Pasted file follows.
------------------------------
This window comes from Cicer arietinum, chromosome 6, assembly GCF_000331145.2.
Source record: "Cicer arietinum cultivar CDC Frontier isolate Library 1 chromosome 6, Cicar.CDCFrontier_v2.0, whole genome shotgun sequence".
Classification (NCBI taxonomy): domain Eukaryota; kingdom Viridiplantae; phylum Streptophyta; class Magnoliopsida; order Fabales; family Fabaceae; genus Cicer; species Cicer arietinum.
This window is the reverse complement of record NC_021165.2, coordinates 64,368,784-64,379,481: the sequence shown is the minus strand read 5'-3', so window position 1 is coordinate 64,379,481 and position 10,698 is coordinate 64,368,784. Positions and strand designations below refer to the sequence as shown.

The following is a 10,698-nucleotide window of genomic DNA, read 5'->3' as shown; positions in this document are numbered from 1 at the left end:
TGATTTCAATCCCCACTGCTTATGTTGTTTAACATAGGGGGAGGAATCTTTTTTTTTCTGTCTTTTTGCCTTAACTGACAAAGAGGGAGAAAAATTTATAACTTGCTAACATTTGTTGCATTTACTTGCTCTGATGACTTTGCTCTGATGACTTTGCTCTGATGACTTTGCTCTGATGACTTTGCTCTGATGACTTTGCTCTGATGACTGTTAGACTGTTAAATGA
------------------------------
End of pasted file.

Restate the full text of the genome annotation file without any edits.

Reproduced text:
This window comes from Cicer arietinum, chromosome 6, assembly GCF_000331145.2.
Source record: "Cicer arietinum cultivar CDC Frontier isolate Library 1 chromosome 6, Cicar.CDCFrontier_v2.0, whole genome shotgun sequence".
Classification (NCBI taxonomy): domain Eukaryota; kingdom Viridiplantae; phylum Streptophyta; class Magnoliopsida; order Fabales; family Fabaceae; genus Cicer; species Cicer arietinum.
This window is the reverse complement of record NC_021165.2, coordinates 64,368,784-64,379,481: the sequence shown is the minus strand read 5'-3', so window position 1 is coordinate 64,379,481 and position 10,698 is coordinate 64,368,784. Positions and strand designations below refer to the sequence as shown.

The following is a 10,698-nucleotide window of genomic DNA, read 5'->3' as shown; positions in this document are numbered from 1 at the left end:
TGATTTCAATCCCCACTGCTTATGTTGTTTAACATAGGGGGAGGAATCTTTTTTTTTCTGTCTTTTTGCCTTAACTGACAAAGAGGGAGAAAAATTTATAACTTGCTAACATTTGTTGCATTTACTTGCTCTGATGACTTTGCTCTGATGACTTTGCTCTGATGACTTTGCTCTGATGACTTTGCTCTGATGACTTTGCTCTGATGACTGTTAGACTGTTAAATGA